As the Senate and Assembly prepare to release their one-house budget proposals, anti-smoking advocates are urging lawmakers to reject Gov. Andrew Cuomo’s proposed $5 million cut to the state’s Tobacco Control Program. Funding in the current fiscal year, which ends April 1, is $41.4 million. They are proposing that legislators boost funding to $54 million in the 2012-13 fiscal year.
Their push comes the same day U.S. Surgeon General Regina Benjamin released a report on preventing youth tobacco use. More than 600,000 middle-school students and three million high-school students in this country smoke.
“Most New Yorkers, the U.S. Surgeon General and nearly 100 local leaders from across the state agree — stronger funding for New York’s anti-tobacco program must be a priority as lawmakers negotiate the final state budget,” said Russ Sciandra, the New York director of advocacy for the American Cancer Society of New York and New Jersey. “The importance of this program is obvious to a large majority of New Yorkers, so why is its future in question among state lawmakers?”
A case study on New York that’s included in the report said the state’s Tobacco Control Program, which began in 2000, along with New York City’s efforts since 2002, have helped reduce youth smoking.
“To maintain their effectiveness, such programs need to be funded according to CDC recommendations in a sustained manner and include policy change, such as creation of smoke-free environments that reinforce a nonsmoking norm,” the report said.
Cuomo told reporters this afternoon that the issue comes down to money, not the potential benefit spending additional money would have. “It’s a dollar thing. It’s cost,” he said.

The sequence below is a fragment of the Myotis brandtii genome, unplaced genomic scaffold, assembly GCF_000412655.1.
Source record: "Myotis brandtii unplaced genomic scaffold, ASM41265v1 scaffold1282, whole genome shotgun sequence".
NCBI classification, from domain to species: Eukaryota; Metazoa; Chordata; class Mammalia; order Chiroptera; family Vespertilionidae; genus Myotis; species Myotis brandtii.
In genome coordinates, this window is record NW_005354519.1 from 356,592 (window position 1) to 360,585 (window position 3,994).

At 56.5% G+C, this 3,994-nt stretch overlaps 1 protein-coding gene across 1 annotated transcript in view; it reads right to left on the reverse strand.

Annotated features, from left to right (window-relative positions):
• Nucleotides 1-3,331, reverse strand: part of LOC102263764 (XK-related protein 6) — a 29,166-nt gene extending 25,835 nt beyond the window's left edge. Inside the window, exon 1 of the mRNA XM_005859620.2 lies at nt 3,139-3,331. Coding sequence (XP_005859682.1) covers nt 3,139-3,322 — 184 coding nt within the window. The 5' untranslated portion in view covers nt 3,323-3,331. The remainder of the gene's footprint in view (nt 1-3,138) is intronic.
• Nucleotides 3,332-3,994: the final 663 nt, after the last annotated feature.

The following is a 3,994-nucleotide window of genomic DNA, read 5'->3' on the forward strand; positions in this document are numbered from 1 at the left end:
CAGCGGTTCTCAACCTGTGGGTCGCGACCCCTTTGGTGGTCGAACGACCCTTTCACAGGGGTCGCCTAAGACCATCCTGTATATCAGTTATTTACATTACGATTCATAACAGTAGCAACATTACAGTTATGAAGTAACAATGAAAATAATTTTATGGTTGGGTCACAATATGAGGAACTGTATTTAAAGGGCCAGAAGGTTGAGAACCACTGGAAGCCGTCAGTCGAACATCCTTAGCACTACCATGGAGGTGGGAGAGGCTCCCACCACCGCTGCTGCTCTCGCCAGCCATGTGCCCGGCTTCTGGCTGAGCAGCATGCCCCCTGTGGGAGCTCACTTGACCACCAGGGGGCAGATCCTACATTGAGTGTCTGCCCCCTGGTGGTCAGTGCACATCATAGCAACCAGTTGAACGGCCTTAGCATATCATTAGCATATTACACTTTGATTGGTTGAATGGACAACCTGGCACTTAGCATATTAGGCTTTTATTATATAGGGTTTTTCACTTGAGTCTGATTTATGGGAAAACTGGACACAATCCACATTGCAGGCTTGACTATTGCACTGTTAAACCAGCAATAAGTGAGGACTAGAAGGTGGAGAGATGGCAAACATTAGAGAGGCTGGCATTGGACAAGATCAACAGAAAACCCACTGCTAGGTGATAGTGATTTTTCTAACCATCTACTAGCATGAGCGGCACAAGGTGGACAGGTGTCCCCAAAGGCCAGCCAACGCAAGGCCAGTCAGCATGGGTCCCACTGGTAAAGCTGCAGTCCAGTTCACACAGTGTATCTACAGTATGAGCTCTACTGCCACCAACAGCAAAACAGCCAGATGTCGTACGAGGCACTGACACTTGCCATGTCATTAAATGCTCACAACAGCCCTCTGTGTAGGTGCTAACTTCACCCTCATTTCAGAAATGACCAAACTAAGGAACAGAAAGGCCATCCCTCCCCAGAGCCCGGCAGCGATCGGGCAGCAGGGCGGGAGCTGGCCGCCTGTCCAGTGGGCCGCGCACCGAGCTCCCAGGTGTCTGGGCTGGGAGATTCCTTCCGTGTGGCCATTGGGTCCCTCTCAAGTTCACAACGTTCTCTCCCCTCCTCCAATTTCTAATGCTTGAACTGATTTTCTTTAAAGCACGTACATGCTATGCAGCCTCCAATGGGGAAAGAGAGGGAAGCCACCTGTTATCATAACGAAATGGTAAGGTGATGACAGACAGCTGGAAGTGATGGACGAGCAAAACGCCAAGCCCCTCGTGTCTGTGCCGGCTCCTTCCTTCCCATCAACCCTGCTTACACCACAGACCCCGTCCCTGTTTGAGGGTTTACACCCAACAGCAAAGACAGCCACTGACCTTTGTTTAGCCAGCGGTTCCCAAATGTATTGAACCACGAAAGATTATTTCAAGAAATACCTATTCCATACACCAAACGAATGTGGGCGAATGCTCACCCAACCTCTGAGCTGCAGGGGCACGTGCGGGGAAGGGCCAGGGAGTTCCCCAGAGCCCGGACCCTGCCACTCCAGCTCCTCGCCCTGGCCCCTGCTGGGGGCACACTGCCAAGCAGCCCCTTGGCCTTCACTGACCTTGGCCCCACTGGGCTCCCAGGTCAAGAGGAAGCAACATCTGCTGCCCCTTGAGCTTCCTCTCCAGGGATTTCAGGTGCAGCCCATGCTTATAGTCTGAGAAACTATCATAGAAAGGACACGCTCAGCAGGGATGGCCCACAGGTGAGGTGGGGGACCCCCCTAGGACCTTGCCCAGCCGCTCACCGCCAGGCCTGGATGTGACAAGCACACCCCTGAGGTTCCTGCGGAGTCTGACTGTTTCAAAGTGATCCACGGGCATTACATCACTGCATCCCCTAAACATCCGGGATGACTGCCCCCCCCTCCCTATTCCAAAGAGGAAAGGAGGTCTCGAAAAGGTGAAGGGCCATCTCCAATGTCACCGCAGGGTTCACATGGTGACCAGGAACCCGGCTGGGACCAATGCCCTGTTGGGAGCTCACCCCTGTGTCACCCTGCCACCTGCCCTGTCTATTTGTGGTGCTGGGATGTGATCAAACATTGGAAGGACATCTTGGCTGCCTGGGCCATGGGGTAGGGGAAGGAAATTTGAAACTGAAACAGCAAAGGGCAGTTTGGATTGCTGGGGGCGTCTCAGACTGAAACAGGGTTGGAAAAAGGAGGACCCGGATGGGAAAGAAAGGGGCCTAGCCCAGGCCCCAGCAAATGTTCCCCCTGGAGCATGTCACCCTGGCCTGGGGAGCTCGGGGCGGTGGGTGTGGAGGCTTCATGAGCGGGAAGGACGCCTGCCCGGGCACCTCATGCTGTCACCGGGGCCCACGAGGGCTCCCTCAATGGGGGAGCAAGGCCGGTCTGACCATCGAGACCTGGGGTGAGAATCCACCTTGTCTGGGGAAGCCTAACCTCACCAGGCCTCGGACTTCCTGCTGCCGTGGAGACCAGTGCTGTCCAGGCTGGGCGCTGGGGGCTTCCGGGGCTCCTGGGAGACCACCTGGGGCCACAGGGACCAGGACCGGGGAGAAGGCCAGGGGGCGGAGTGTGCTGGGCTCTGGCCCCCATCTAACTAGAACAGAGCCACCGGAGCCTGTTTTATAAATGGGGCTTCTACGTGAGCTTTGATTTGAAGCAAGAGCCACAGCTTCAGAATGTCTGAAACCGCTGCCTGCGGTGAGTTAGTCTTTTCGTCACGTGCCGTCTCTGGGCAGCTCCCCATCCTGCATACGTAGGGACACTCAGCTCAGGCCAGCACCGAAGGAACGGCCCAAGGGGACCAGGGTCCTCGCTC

For every tobacco-related death, two people under 26 become regular smokers, according to federal officials. Nearly 90 percent of them smoke their first cigarette by the time they’re 18. Roughly 75 percent of high-school smokers continue the habit well into adulthood. The younger people are when they start smoking, the more likely they are to become addicted and heavily addicted.
“The addictive power of nicotine makes tobacco use much more than a passing phase for most teens. We now know smoking causes immediate physical damage, some of which is permanent,” U.S. Surgeon General Regina Benjamin said in a statement.
Lung damage from smoking is permanent, and substantial health risks like cardiovascular damage begin immediately in young smokers, the report said. The marketing and promotion of tobacco products totals more than $1 million an hour.
“Targeted marketing encourages more young people to take up this deadly addiction every day,” Health and Human Services Secretary Kathleen Sebelius said in a statement.